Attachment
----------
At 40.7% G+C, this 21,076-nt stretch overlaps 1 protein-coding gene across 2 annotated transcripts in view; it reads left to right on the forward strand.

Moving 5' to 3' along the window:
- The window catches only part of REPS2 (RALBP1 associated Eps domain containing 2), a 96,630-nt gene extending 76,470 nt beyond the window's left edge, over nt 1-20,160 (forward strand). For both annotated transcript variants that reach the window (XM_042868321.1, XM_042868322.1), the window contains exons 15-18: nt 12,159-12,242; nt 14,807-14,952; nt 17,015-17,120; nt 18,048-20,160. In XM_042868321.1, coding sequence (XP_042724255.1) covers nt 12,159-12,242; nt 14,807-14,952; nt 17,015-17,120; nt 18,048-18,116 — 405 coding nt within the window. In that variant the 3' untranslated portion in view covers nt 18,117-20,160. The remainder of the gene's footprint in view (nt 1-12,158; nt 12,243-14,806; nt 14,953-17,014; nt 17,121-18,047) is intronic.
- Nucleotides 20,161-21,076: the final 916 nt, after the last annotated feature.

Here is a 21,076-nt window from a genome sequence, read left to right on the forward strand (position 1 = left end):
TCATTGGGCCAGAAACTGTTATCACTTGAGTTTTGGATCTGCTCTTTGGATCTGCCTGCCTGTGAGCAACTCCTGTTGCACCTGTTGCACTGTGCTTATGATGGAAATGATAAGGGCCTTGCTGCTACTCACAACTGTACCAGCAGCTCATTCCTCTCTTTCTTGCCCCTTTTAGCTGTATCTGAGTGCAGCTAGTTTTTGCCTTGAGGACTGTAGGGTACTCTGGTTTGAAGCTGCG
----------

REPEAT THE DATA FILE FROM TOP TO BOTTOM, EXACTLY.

At 40.7% G+C, this 21,076-nt stretch overlaps 1 protein-coding gene across 2 annotated transcripts in view; it reads left to right on the forward strand.

Moving 5' to 3' along the window:
- The window catches only part of REPS2 (RALBP1 associated Eps domain containing 2), a 96,630-nt gene extending 76,470 nt beyond the window's left edge, over nt 1-20,160 (forward strand). For both annotated transcript variants that reach the window (XM_042868321.1, XM_042868322.1), the window contains exons 15-18: nt 12,159-12,242; nt 14,807-14,952; nt 17,015-17,120; nt 18,048-20,160. In XM_042868321.1, coding sequence (XP_042724255.1) covers nt 12,159-12,242; nt 14,807-14,952; nt 17,015-17,120; nt 18,048-18,116 — 405 coding nt within the window. In that variant the 3' untranslated portion in view covers nt 18,117-20,160. The remainder of the gene's footprint in view (nt 1-12,158; nt 12,243-14,806; nt 14,953-17,014; nt 17,121-18,047) is intronic.
- Nucleotides 20,161-21,076: the final 916 nt, after the last annotated feature.

Here is a 21,076-nt window from a genome sequence, read left to right on the forward strand (position 1 = left end):
TCATTGGGCCAGAAACTGTTATCACTTGAGTTTTGGATCTGCTCTTTGGATCTGCCTGCCTGTGAGCAACTCCTGTTGCACCTGTTGCACTGTGCTTATGATGGAAATGATAAGGGCCTTGCTGCTACTCACAACTGTACCAGCAGCTCATTCCTCTCTTTCTTGCCCCTTTTAGCTGTATCTGAGTGCAGCTAGTTTTTGCCTTGAGGACTGTAGGGTACTCTGGTTTGAAGCTGCG